Professional Jeweler Archive: OK, You've Made the Sale

October 2000

Image


OK, You've Made the Sale

Will you respect them in the morning?


If buying jewelry is like sex – and who would deny the similarity? – the package represents the morning after. So, lover, what sort of image do you want?

“Putting jewelry in a good box is like sending flowers the next day,” says Larry Johnson, vice president of jewelry box manufacturer Presentation Box, Pawtucket, RI. “It can either confirm the purchase was the right decision or tell customers they’ve made a terrible mistake.”

And by “good,” Johnson says, he doesn’t necessarily mean an expensive box, rather one appropriate for the purchase. It’s perfectly OK to put a teenaged customer’s $39 charm in a paperboard box. It’s not OK to use the same-quality container for a 2-ct. emerald-cut diamond a heavyweight customer will give his wife for a major anniversary.

For most jewelers, a three-tiered packaging program is most effective, say Johnson and Shell Presenza, packaging products manager for Chippenhook, Flower Mound, TX. Such a program might include:

• A paperboard box for inexpensive merchandise. (At Chippenhook, these cost 50 cents each when ordered by the dozen.)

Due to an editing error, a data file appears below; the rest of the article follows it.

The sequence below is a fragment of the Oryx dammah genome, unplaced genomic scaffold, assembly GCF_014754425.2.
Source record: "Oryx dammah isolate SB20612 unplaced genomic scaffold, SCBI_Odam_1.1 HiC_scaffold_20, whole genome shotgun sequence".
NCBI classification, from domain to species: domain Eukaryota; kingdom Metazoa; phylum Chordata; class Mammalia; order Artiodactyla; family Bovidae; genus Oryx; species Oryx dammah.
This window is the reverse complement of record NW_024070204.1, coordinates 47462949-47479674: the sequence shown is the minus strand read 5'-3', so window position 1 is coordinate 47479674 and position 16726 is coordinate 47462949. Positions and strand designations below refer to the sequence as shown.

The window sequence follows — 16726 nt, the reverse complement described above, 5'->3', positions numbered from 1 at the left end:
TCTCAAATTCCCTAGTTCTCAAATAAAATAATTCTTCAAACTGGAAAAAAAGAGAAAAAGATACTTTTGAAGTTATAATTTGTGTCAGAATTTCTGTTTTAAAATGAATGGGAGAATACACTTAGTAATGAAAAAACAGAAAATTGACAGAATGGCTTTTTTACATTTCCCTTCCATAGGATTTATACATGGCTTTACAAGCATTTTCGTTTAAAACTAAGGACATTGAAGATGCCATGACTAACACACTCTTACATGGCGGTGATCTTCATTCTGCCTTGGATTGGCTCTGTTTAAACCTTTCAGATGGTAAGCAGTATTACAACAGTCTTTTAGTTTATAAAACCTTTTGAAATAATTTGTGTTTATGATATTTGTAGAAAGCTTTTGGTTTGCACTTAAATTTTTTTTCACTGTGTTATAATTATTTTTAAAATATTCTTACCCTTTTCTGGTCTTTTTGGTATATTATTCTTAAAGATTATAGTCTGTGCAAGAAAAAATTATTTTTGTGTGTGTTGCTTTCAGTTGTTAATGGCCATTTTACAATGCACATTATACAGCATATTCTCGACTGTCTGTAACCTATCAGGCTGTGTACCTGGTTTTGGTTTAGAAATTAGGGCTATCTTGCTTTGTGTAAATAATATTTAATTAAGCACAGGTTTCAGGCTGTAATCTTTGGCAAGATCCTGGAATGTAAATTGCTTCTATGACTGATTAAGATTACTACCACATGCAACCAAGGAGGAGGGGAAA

• A metal “shell” box, covered with fabric or leather-textured paper for most purchases. (Cost at Chippenhook: $1.70 each.)

• For major items, a box with a wood top and bottom whose sides are wrapped in a coordinating paper. It also features a push-button lock and, with a 500-piece order, the wood can be ordered to match your store’s fixtures. (Cost from Chippenhook: $3.85 each.)

Presenza says 99% of jewelry packaging is printed with the store’s name – a step she thinks is a good idea for all quality levels. “Everybody needs name recognition, and when you’re talking about 5 cents or 10 cents for an imprint, it really pays,” she says.

The downside of upscale packaging is control, says Johnson. Many jewelers cringe at the prospect of employees making a low-end sale and mistakenly grabbing a high-end box whose cost might represent 10% or more of the purchase. “Jewelers have to get their employees to think,” he says.

– by Mark E. Dixon

Chippenhook’s three-tiered box system includes (from bottom): a paperboard box for inexpensive purchases, a metal shell box covered with fabric for most purchases and a wood box for exceptional gifts.

Copyright © 2001 by Bond Communications